On December 16, 2002, Citizens for Safe Water Around Badger was presented with a Wisconsin Clean Water Achievement Award at a reception hosted by the Wisconsin Department of Natural Resources in Madison. The special recognition program was created by the DNR to celebrate the 30th anniversary of the federal Clean Water Act and to identify individuals and organizations who have played key roles in Wisconsin’s quest for clean water. Recipients were identified by DNR staff for their contributions to Wisconsin’s clean water achievements.
“Wisconsin has had a long and proud tradition of caring, deeply, for our natural resources, with a special emphasis on the state’s remarkable water resources,” Susan Sylvester, DNR Division of Water director, told award winners. “You have been a part of the remarkable efforts Wisconsin has made over the past decades, and which continue today. We are proud to be able to recognize your achievements.”
Sen. Gaylord Nelson, legislators, university professors, wastewater plant operators, educators, organizations, lake volunteers and, past and current Department of Natural Resources employees, were among those receiving state awards for their contributions to cleaning up and protecting the state’s lakes, rivers and wetlands in the last 30 years.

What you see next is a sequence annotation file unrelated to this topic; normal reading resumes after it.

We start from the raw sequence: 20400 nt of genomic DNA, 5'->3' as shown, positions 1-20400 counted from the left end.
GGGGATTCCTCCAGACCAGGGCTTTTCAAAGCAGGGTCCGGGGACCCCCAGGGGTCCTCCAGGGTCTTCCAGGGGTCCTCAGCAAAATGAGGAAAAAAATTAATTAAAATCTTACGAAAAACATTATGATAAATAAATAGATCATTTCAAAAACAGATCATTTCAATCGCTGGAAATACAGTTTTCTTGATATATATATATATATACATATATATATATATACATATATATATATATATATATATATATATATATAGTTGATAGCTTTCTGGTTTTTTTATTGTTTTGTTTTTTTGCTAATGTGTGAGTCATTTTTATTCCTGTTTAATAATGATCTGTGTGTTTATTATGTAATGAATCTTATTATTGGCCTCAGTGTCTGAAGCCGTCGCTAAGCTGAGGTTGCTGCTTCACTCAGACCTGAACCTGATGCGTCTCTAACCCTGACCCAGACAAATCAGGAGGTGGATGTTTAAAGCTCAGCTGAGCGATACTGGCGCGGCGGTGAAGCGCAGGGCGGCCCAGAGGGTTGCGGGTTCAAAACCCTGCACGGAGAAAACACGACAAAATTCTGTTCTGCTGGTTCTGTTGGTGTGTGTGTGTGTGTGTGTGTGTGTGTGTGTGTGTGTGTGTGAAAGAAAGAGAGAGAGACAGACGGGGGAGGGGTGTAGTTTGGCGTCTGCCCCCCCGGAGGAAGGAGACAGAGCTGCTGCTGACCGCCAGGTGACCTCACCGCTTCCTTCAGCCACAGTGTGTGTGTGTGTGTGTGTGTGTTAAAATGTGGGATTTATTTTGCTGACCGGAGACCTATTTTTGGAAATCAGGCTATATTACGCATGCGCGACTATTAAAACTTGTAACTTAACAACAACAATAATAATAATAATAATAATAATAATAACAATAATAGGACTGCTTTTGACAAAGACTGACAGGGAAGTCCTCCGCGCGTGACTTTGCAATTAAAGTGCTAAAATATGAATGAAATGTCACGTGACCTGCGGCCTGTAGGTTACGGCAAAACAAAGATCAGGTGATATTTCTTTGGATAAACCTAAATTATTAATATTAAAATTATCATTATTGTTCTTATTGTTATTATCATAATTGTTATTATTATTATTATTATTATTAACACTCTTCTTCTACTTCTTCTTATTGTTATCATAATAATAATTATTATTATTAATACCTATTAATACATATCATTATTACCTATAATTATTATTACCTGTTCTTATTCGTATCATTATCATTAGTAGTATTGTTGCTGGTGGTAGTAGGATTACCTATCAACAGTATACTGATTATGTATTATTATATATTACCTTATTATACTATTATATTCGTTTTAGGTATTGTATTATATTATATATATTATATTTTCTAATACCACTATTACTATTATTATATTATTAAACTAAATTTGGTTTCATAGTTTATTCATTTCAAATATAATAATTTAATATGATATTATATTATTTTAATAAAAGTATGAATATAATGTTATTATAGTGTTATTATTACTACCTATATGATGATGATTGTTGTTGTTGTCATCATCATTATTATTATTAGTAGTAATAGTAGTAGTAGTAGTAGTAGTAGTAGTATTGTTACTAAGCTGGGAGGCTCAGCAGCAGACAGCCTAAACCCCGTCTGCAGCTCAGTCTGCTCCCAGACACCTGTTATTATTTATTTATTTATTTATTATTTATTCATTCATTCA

“The award is given in recognition of CSWAB’s work to engage and work cooperatively with community members, other organizations, and tribes throughout Wisconsin to protect the state’s water resources,” Sylvester said.
CSWAB was organized in 1990 when rural neighbors discovered their drinking water wells were polluted with high levels of carcinogenic solvents. Carbon tetrachloride, trichloroethylene, and chloroform were detected in the water supplies of three farm families at levels 15 times the safe standard. Toxins resulting from 50 years of weapons manufacturing from the nearby Badger Army Ammunition Plant had moved undetected through the groundwater, poisoning drinking water wells more than a mile away.
Over the years CSWAB has served as a powerful and steady voice for reducing risks to human health and natural systems, strengthening community-based work for environmental justice, and creating opportunities for the public to have a voice in the debate around the protection of human health and the environment.
A second award was presented to CSWAB’s Executive Director Laura Olah for her contributions to environmental justice and her work to preserve and protect Wisconsin’s water resources.